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State Superintendent puts focus onto career education
Ag Welding 1
Turlock High School students Derek Spycher (above) and Cameron King work on projects in a previous Ag Welding class. Classes like Ag Welding in the 2012-13 school year can be used to fill college prep requirements in place of fine arts or foreign language. This change reflects a state-wide push towards career and vocational education. - photo by File Photo

State Superintendent of Public Instruction Tom Torlakson recently unveiled his Career Readiness Initiative designed to help lower dropout rates and provide graduates with career readiness skills to enter the workforce or pursue higher education.
Torlakson says the imitative can help the state rebound from its current economic recession.
The multi-faceted initiative is aimed at integrating career technical education programs into modern high school curriculum and link students with local businesses through training.
"The ongoing budget crisis and an 18 percent dropout rate mean we have to take action to help our students and our state's economy," Torlakson said. "Career technical education is a proven way to ensure more our students, especially those who are deemed ‘at risk,' succeed after high school."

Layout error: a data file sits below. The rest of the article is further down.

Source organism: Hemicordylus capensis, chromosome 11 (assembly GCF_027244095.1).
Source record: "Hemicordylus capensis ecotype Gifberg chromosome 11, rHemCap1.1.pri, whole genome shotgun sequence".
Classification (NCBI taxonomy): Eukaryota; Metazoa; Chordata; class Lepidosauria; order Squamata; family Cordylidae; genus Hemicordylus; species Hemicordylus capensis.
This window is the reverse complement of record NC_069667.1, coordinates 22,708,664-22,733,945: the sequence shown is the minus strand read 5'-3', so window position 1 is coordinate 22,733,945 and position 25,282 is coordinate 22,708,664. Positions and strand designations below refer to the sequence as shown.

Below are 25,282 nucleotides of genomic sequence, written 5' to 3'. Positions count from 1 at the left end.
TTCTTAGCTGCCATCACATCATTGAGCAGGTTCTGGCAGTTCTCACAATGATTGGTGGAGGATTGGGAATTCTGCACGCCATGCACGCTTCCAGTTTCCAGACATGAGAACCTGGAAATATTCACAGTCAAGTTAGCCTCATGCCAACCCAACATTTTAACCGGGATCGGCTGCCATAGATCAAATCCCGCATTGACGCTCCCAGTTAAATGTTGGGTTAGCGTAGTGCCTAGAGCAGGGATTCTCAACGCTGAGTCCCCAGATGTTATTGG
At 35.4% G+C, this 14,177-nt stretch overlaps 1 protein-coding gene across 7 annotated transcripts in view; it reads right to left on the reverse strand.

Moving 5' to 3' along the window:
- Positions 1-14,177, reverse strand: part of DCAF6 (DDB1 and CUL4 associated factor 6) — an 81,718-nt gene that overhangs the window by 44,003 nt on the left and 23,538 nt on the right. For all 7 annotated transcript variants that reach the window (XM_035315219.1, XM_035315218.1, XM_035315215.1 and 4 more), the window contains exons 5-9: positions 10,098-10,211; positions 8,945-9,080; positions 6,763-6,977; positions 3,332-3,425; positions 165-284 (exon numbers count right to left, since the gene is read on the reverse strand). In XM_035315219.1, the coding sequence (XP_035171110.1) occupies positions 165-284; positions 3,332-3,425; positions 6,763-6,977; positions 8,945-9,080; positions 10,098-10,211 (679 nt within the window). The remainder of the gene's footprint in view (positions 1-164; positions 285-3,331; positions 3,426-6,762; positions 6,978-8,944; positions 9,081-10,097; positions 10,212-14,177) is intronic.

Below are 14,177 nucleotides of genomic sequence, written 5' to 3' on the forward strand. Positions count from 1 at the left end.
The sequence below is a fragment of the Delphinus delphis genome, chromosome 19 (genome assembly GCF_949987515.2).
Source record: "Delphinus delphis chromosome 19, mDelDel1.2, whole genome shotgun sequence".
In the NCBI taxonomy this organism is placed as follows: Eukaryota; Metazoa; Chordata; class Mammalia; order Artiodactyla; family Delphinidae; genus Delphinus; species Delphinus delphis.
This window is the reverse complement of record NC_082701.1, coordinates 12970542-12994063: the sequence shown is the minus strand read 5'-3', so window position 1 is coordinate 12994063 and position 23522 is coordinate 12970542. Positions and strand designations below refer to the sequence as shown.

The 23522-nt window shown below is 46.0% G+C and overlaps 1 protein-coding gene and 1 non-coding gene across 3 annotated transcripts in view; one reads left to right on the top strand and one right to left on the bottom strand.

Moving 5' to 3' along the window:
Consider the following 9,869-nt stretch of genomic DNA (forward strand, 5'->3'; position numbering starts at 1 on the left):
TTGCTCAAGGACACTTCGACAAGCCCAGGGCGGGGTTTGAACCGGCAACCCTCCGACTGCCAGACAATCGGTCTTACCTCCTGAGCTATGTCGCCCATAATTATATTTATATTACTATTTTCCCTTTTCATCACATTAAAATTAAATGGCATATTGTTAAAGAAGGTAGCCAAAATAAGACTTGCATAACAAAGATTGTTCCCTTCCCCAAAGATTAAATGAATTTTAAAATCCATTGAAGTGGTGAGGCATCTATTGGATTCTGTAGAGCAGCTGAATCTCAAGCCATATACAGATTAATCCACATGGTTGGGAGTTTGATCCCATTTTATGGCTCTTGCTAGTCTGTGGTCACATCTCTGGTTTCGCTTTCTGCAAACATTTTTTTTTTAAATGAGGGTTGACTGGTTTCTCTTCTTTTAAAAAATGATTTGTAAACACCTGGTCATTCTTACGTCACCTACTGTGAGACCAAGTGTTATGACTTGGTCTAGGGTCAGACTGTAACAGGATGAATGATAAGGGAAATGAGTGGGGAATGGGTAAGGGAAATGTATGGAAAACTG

The Initiative is part of Torlakson's "Blueprint for Success."
Turlock Unified School District Career Education and Adult School Principal Alice Pollard says the district's CTE and Regional Occupation Programs are already ahead of the curve, compared to some other districts.
Next year many of the district's CTE and ROP programs at both Pitman and Turlock High Schools can be included or can replace fine arts and foreign language for college prep requirements.
These CTE classes are known as career pathways. TUSD CTE classes include business, engineering, agriculture, health and nursing, sheet metal technology, welding, automotive and auto body, home economics and culinary arts, criminal justice.
Pollard noted that a large amount of ag classes meet college prep requirements, examples include including urban forestry, environmental horticulture.
"Those pathways can translate into straight into work, as well as two-year or four-year college education.
In addition to classes TUSD students have the opportunity to be part of CTE related clubs and activities such as Future Business Leaders of America, Future Farmers of American, and EngTech Clubs.
"Blueprint" describes the need to increase the personalization of instruction and engagement of students through career-themed Linked Learning pathways. Linked Learning blends rigorous academic instruction, high quality CTE courses, work-based learning experiences, and support services to help students succeed.
"Our CTE programs are tried and proven, and it just makes sense to build on these successes," said Torlakson, who plans to showcase successful schools and support policies to expand these approaches. "We need to do everything we can to help our students achieve career and college success, and help us return California to its rightful place as an economic powerhouse and global leader."
Part of the initiative is to increase graduation rates, but TUSD schools are already well above state averages in grad rates.